Touted as one of the best presidents Ghana has ever had, Osagyefo Dr Kwame Nkrumah was the leading figure in the fight of the country's independence.
He led the country between 1957 and 1960 as a prime minister, and between 1960 and 1966 as president.
The leadership of Nkrumah was characterised by major events which are still remembered today, Ghanaweb brings you a chronology of some of the major events that occurred from the beginning to the end of Nkrumah’s reign.
First Prime Minister and President
Ghana formally gained independence from its British colonial master and became a member of the Commonwealth of Nations on March 6, 1957. Kwame Nkrumah who had then formed the Conventions Peoples Party became the Prime Minister of Ghana.
On February 12, 1958, Municipal Elections was held in Kumasi where Nkrumah’s CPP won 17 out of the 24 seats on the Municipal Council. As part of efforts by Prime Minister Nkrumah to fight off opposition members including members of the National Liberation Movement, the National Assembly approved the Preventive Detention Act on July 18, 1958.
The act gave the Prime Minister power to detain certain individuals without trial for up to five years. The act according to the opposition NLM, was a means by the CPP to restrict individual freedom and human rights.
The government somehow used the act as a tool to silence its critics who were mainly members of the NLM. A leading member of the UGCC Dr J.B Danquah was detained until he died in prison in 1967. Other opponents of Nkrumah including Dr K.A Busia, leader of the UP party had to escape detention by going into exile in London.
On April 27, 1960, a plebiscite was held on whether Ghana should become a republic or not. Some 88 percent of the voters supported a republic. On the same April 27, 1960, Nkrumah obtained 89 percent votes to be elected president of the republic and was inaugurated on July 1, 1960.
Growing opposition and assassination attempts
Nkrumah who was very much interested in uniting Africa into a single state courted stiffer opposition in the country, some persons who were not satisfied with the leadership of Nkrumah made several attempts on his life.
On August 1, 1962, the president survived a bomb attack near the village of Kulungungu which resulted in the deaths or wounding of several school children.
On September 9, 1962, one individual was killed in a bombing near the Flagstaff House in Accra. Several individuals, including nine school children, were killed in a series of bombings in Accra on September 18-22, 1962. More than 20 persons were killed in a bombing at a CPP rally on January 11, 1963. Also on January 4, 1964, President Nkrumah survived an assassination attempt which resulted in the death of a security guard.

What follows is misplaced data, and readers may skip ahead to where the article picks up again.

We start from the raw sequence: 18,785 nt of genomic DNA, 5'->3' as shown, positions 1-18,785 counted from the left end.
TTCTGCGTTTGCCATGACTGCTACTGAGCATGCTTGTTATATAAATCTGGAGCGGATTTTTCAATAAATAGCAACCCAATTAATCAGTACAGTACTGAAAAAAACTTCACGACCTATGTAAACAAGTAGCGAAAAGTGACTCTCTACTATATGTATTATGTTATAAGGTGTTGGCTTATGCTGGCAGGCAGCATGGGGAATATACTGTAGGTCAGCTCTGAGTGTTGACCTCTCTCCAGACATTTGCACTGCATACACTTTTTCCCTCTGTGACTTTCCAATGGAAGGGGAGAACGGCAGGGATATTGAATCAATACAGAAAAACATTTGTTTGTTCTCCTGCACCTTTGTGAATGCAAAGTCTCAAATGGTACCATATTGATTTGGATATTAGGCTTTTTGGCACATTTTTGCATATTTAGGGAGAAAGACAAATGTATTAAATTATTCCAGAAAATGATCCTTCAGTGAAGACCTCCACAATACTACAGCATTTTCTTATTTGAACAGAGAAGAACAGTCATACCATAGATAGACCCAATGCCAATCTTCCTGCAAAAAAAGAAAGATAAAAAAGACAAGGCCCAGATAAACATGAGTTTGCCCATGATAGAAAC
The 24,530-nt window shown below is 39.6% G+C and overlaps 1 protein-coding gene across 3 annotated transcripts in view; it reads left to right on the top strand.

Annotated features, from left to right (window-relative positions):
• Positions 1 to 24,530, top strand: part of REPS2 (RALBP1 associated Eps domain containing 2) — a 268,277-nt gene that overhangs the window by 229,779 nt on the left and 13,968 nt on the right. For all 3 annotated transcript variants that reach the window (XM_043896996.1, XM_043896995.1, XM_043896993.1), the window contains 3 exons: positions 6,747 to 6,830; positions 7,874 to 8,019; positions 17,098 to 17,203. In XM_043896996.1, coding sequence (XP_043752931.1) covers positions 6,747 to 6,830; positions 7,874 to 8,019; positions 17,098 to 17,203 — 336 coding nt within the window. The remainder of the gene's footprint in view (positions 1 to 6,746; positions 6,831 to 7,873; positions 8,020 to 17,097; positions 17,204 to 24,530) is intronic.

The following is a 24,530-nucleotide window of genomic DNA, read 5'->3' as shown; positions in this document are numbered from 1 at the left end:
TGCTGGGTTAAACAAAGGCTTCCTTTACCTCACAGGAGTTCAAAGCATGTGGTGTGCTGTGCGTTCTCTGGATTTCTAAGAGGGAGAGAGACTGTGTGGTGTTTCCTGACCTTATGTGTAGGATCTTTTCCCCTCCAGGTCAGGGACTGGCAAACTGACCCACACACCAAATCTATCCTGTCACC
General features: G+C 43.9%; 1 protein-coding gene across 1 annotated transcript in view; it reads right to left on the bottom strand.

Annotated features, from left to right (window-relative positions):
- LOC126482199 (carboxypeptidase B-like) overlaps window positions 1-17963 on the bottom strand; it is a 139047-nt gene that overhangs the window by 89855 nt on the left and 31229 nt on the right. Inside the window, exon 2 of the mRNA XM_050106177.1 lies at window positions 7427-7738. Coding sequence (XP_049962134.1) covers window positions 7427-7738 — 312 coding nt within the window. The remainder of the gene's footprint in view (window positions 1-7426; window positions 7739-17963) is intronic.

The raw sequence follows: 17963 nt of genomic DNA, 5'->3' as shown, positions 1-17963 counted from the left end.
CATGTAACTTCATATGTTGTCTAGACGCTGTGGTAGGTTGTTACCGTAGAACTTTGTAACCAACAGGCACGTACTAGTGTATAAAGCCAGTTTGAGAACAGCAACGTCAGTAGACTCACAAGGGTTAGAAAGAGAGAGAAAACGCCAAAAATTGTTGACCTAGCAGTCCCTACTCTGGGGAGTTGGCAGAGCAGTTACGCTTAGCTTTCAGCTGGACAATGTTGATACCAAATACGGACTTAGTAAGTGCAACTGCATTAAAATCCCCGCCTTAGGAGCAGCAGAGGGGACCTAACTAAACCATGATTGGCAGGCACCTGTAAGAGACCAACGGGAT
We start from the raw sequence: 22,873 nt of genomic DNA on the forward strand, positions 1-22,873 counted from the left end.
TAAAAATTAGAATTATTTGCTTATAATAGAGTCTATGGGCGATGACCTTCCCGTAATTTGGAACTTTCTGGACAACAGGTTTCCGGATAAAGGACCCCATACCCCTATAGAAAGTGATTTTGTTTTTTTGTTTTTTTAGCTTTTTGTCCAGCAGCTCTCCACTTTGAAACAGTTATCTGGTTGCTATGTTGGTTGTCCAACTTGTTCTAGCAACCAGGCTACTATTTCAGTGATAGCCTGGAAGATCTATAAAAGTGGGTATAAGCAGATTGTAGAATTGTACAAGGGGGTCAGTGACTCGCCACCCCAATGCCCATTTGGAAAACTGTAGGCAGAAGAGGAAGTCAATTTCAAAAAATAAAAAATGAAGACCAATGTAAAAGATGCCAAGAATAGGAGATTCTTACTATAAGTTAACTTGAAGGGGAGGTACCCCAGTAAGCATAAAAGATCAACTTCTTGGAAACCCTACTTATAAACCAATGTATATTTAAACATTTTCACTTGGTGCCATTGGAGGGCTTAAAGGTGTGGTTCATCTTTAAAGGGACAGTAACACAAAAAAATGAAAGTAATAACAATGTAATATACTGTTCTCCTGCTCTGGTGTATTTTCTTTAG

On January 31, 1964, a constitutional referendum was held in Ghana. The proposed amendments to the constitution would turn the country into a one-party state and increase the powers of President Kwame Nkrumah. Results showed that an implausible 99.91% of the voters were in favour of the amendment. With voter turnout being reported around the referendum was described as being “obviously rigged.”
The successful passage of the amendments made the country a one-party state with the Convention People's Party becoming the sole legal party even though the country had essentially been a one-party state since independence. Nkrumah who at this point become president for life for both nation and the party had his powers expanded significantly; he could now remove members of the Supreme Court at his discretion.
General elections were scheduled to be held under the new system but it was called off shortly beforehand with the president appointing MPs instead.
Between 1951 and 1966, Nkrumah and the CPP had grown unpopular overtime. This was as a result of a variety of popular economic projects sponsored by the CPP which had in the process created a large foreign debt. By 1963, Ghanaians were experiencing shortages of essential commodities and price hikes. Along the line, the party stepped up its repression of political opponents through the use of the Preventive Detention Act. Press freedom was also heavily curtailed by the Nkrumah government.
At dawn on February 4, 1966, some military officers aided by some police officers as well, who were all not satisfied with the government of Nkrumah, seized major institutions in the capital and announced a regime change via national radio, whiles the president was on a trip to China.
General kotoka who made the radio announcement said:
“Fellow citizens of Ghana, I have come to inform you that the military, in cooperation with the Ghana Police, have taken over the government of Ghana today. The myth surrounding Nkrumah has been broken. Parliament is dissolved and Kwame Nkrumah is dismissed from office. All ministers are also dismissed. The Convention People's Party is disbanded with effect from now. It will be illegal for any person to belong to it.”
It is alleged that, the plot to overthrow Nkrumah was orchestrated and executed with the aid of the United Kingdom and America, who felt Nkrumah’s disdain for neo-colonialism was a detriment to their course and interest across the African continent.
On the morning of the coup, the leadership at a meeting decided to form a council and called it the National Liberation Council, nominating General J.A Ankrah as leader of the council.
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